I took this in Connecticut several years ago at a place called Enders Falls. It’s a small gorge off the side of the road with a set of waterfalls that stretch about a quarter of a mile. The trail is short but steep and you arrive at the falls within three minutes of leaving your car.
I was with a couple of friends as we climbed up and down the falls taking pictures. That was a long time ago and I just happen to notice this image in the archives.
There are no bridges, so to get to the other side of the stream you must cross the water. It was spring so the water was flowing well and I chose a shallow section to walk cross. I remember how icy it was as my feet submerged crossing the water. Despite the chill I managed to stand several minutes while I setting up for a shot from the middle of the stream. It’s funny how we can block out pain in pursuit of a photo.
In the end it is a happy memory, spending the time with friends doing what I love to do. After we finished we drove to town and had some amazing burgers and talked about photography.
I took this while in a water Taxi on my first night in Venice. Sunsets like this don’t happen every day so I felt fortunate. This is one of those cases where just being there is fifty-percent of photography. I was ready with my camera so I was lucky to get the shot.
They say the best camera in the world is the one you have with you. In this case I was touring so I had my Sony. More often however I have only an iPhone. I see sunsets at home all the time and I wish I had the Sony but at least I can pull out an iPhone. It takes nice pictures but not as good as the Sony, at least for now. The way things are going that gap will continue to shrink and maybe cameras will become a thing of the past.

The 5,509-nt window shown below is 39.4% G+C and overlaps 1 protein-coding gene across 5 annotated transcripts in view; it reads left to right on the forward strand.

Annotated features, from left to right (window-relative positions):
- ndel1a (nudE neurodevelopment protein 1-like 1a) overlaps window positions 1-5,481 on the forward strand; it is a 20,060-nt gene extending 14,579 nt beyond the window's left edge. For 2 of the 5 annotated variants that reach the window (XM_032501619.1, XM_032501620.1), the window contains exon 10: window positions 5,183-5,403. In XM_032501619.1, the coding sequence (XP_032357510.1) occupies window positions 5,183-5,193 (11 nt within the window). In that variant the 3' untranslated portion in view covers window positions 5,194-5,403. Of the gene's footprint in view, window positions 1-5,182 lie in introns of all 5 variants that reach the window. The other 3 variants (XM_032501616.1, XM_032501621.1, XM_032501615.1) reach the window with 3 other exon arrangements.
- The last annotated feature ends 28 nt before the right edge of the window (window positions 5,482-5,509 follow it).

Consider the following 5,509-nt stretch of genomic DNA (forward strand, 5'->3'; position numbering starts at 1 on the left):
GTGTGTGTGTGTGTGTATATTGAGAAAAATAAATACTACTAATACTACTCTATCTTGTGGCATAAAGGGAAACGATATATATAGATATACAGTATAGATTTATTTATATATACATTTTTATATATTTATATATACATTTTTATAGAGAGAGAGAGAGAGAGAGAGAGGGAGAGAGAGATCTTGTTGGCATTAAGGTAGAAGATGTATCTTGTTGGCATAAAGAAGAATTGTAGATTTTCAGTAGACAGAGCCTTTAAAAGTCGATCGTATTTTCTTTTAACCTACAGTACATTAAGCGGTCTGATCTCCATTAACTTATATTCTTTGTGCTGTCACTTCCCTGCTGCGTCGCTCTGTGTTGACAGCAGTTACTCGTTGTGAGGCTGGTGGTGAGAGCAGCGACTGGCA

Every picture tells a story and as we take more the stories just keep piling up. Then, long afterwards we can go back and re-live the stories by looking at our pictures. The same for video but I prefer still images because I think they go deeper into our thoughts, imagination and memory. Regardless of the camera, it’s good to never be without one, you just never know what you’ll see.
Here is another sunset from Lido Beach in Sarasota. I took this a few months ago around eight o’clock but now that it’s almost winter the sun goes down three hours earlier. If you ask me that’s a big change to adjust to. Part of it is due to the seasons but it’s also due to daylight savings that we have here in the US.
Why do we change our clocks twice a year? As far as I can tell it’s based on an outdated notion of efficiency. In this era of automation I think that daylight savings may have outlived its usefulness. One thing it succeeds at is confusing our bodies twice a year. Wouldn’t it be more natural to just stay in one time zone? Other countries do it without problems.
If the sun set a little latter then we could enjoy longer afternoons. In Florida it would make a difference for folks who come down in winter to go to the beach. Anyway, I’m not the only one thinking about this, the idea is picking up traction. Maybe we can do away with daylight savings soon. Something tells me this might be one thing we can all agree on.